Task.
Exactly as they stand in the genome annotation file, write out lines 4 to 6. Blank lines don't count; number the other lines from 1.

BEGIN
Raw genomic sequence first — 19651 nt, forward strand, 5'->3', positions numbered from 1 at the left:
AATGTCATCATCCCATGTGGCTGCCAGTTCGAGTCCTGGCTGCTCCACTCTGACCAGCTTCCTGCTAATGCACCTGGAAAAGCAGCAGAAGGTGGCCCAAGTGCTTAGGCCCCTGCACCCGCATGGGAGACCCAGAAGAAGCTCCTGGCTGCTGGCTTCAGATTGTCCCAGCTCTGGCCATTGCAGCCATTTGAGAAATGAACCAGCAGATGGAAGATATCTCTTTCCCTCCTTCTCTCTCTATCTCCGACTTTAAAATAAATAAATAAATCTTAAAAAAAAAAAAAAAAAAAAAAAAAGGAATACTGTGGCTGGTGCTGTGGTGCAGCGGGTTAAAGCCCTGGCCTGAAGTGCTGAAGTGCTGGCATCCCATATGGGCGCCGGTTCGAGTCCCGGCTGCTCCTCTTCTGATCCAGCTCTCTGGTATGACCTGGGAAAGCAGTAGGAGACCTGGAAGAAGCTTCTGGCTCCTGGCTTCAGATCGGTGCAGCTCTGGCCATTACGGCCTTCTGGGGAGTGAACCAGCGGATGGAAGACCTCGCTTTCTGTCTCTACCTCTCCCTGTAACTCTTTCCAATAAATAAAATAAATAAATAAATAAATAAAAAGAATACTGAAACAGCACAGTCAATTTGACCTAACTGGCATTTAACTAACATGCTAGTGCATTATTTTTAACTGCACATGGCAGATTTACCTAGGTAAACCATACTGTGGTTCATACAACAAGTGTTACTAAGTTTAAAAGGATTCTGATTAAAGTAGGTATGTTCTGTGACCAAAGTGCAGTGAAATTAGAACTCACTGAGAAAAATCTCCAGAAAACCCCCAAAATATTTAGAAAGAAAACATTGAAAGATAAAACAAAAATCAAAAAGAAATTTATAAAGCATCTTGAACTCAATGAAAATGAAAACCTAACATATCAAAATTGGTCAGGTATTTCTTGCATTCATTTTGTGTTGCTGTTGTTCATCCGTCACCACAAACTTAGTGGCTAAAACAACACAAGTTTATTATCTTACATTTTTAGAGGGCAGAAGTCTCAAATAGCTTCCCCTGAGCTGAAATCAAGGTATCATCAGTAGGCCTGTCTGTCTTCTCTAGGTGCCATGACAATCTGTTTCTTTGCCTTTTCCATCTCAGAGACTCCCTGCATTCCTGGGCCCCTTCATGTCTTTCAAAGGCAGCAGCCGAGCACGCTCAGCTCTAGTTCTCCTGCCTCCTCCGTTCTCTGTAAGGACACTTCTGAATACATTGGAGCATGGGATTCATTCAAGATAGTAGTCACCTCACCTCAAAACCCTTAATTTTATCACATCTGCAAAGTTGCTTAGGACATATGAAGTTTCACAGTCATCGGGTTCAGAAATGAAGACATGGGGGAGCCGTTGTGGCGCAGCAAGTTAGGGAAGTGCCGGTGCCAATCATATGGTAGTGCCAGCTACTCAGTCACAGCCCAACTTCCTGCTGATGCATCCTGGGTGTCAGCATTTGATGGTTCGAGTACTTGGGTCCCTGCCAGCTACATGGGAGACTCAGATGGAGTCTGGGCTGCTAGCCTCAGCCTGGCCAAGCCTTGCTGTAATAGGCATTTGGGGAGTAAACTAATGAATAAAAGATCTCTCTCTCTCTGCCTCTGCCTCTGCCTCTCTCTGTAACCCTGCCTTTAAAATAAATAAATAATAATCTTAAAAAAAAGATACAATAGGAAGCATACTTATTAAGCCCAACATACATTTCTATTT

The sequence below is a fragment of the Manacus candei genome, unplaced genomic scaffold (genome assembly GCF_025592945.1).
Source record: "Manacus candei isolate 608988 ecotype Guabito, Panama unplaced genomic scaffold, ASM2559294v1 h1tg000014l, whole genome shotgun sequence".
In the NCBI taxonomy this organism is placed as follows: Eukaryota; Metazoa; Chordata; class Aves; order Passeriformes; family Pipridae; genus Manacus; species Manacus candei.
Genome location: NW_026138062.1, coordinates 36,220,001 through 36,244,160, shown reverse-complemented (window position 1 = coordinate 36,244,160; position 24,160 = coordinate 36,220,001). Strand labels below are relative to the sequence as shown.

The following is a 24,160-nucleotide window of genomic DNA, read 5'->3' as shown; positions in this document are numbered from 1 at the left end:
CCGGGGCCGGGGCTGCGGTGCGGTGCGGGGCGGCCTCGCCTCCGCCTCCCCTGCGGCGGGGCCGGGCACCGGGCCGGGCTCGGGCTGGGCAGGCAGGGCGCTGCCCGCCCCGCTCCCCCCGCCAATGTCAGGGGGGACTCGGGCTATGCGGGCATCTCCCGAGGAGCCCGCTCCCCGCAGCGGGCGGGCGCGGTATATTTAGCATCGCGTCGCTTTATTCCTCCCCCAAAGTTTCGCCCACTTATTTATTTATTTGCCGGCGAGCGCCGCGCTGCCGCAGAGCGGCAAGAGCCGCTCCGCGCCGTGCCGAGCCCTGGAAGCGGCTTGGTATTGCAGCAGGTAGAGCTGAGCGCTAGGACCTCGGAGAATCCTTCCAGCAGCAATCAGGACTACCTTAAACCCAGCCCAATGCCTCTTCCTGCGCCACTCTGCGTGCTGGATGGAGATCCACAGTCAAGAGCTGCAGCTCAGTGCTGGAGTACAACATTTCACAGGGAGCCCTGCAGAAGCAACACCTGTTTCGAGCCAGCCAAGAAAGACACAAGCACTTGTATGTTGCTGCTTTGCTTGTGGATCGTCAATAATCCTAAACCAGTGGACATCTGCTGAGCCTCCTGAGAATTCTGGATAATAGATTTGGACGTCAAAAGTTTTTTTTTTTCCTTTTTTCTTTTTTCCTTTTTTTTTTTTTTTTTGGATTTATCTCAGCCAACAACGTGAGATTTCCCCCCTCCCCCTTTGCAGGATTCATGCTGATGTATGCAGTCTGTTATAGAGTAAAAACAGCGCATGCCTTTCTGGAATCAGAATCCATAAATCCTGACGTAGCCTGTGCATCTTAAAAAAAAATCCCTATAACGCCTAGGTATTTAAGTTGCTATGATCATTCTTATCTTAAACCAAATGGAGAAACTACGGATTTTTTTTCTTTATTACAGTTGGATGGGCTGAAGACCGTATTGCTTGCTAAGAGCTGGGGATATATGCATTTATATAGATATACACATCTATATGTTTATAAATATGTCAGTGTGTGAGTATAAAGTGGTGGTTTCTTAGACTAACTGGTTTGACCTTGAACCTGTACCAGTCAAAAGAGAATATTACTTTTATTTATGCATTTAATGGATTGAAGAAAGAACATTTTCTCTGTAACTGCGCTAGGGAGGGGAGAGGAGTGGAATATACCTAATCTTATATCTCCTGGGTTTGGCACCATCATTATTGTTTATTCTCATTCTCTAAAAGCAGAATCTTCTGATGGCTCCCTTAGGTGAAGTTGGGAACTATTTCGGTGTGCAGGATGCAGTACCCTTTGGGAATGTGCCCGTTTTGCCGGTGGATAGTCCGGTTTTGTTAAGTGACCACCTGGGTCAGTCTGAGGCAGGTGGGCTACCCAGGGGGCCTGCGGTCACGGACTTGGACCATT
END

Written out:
Source record: "Manacus candei isolate 608988 ecotype Guabito, Panama unplaced genomic scaffold, ASM2559294v1 h1tg000014l, whole genome shotgun sequence".
In the NCBI taxonomy this organism is placed as follows: Eukaryota; Metazoa; Chordata; class Aves; order Passeriformes; family Pipridae; genus Manacus; species Manacus candei.
Genome location: NW_026138062.1, coordinates 36,220,001 through 36,244,160, shown reverse-complemented (window position 1 = coordinate 36,244,160; position 24,160 = coordinate 36,220,001). Strand labels below are relative to the sequence as shown.